This attack scheme exploits users’ fear of losing access to the account to steal access credentials. Phishing websites of this kind usually intimidate consumers to reveal sensitive information by reporting a (fake) nonauthorized access to their account, the presence of outdated information, or the need to go through a security checklist.

An illustrated computer screen features call-outs highlighting warning signs of fake antivirus software, answering the question, “what is a fake antivirus?”

3. Copyright violation notices

Social platforms are not authorized to post material without permission from the copyright holder and have stringent rules to restrict its users from posting a third party’s copyrighted material. Such a clause is leveraged in phishing attacks to deceive users and pretend that the victim’s account has been locked because they violated copyright rules. With this kind of malicious website, victims are required to log in and disclose their credentials to unlock their profiles.

Six icons allude to helpful fake antivirus protection tips, informing you how to avoid fake antivirus software.

4. Verified badge scams

Verified badges are icons that appear on some social media sites to indicate that the platform has confirmed that an account is the authentic presence of the public/popular figure, celebrity, or brand it represents.  Generally, accounts that have been verified are more trusted and may get other advantages like a broader reach. Phishing campaigns use verified badges to lure users into providing login details to the target site. Malicious pages present users with a prompt that asks users to login to obtain, or not to lose, their verified status on the platform.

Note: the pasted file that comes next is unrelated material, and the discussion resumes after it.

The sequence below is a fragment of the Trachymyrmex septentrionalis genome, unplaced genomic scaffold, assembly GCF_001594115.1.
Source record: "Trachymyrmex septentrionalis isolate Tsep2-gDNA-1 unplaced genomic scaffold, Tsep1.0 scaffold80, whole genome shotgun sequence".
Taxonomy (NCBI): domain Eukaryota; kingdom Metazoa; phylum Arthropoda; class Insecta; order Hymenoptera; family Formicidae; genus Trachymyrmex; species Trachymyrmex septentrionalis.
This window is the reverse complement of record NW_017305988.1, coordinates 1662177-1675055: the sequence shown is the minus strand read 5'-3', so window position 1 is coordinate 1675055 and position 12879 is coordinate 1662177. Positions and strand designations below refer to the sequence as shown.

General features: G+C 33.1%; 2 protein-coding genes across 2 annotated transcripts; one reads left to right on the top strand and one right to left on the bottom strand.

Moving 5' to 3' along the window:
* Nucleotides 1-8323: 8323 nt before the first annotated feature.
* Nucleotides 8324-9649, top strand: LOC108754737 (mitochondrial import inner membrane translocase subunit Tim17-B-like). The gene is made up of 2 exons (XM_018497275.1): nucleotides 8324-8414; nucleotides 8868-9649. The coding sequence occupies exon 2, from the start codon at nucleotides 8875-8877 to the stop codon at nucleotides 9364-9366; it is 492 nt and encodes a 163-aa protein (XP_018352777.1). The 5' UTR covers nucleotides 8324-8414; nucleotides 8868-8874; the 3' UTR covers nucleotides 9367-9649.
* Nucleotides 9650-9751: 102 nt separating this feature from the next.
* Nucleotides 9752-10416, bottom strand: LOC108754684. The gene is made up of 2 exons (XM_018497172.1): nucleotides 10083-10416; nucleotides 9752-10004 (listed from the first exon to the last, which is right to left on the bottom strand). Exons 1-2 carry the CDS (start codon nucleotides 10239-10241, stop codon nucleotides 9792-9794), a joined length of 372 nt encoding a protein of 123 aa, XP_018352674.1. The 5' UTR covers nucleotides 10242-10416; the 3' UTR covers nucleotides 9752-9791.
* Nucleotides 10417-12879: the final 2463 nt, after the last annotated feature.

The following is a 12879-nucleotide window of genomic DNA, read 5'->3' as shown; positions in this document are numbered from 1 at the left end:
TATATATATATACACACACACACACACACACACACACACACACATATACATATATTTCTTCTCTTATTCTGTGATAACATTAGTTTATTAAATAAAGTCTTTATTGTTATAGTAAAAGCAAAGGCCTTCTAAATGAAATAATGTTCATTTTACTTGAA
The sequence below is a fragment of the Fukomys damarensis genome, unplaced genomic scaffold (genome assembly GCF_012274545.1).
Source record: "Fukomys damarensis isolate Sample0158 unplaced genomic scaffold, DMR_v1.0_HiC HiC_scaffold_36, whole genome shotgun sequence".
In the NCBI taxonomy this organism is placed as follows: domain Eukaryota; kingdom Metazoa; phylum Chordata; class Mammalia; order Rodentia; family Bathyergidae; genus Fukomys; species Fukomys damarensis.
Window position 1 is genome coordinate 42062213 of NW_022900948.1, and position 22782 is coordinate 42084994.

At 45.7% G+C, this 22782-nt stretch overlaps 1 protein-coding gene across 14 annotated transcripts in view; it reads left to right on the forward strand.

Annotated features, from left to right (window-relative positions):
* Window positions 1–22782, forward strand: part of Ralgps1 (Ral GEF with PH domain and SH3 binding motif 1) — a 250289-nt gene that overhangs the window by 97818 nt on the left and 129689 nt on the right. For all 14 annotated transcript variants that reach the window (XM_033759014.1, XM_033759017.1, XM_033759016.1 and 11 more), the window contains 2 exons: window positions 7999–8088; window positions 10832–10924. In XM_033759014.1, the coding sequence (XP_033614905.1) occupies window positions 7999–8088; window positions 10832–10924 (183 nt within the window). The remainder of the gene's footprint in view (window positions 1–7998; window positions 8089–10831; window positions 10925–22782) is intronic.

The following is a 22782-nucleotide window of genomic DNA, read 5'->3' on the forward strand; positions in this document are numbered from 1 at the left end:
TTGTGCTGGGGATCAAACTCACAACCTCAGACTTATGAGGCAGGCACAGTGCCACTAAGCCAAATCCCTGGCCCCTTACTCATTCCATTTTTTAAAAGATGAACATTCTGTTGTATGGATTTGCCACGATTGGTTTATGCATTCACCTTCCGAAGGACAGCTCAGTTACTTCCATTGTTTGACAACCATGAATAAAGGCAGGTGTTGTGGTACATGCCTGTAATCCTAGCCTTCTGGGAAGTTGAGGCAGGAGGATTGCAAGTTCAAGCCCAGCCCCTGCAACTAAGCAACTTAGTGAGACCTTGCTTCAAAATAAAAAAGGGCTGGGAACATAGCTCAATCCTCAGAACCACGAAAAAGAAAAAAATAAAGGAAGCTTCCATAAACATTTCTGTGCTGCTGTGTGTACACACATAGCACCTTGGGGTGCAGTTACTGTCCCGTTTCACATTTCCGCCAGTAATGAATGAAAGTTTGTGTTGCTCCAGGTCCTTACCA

Six icons allude to helpful fake antivirus protection tips, informing you how to avoid fake antivirus software.

5. Profile hacking services

Profile hacking services represent a recent variant of phishing attacks targeting social media. Malicious campaigns based on hacking services often pretend to offer users a way to hack into a profile or to reveal other customers’ information such as email addresses or their list of interactions. In most cases the goal of these campaigns is not to steal credentials, but to continuously redirect victims and monetize from other services such as ads or surveys.

Six icons allude to helpful fake antivirus protection tips, informing you how to avoid fake antivirus software.

6. Follower generator services

Generating followers and post interactions around social media accounts is one of the main goals of content creators and profile holders. Such an aspect is leveraged by another phishing scheme that promote services to do so at a low or no cost at all. Such attacks can yield profit by redirecting victims to some attacker-controlled websites that display ads (left image), can lure users to reveal login credentials (center image), or can facilitate the spread of malicious software that victims are required to install (right).

Six icons allude to helpful fake antivirus protection tips, informing you how to avoid fake antivirus software.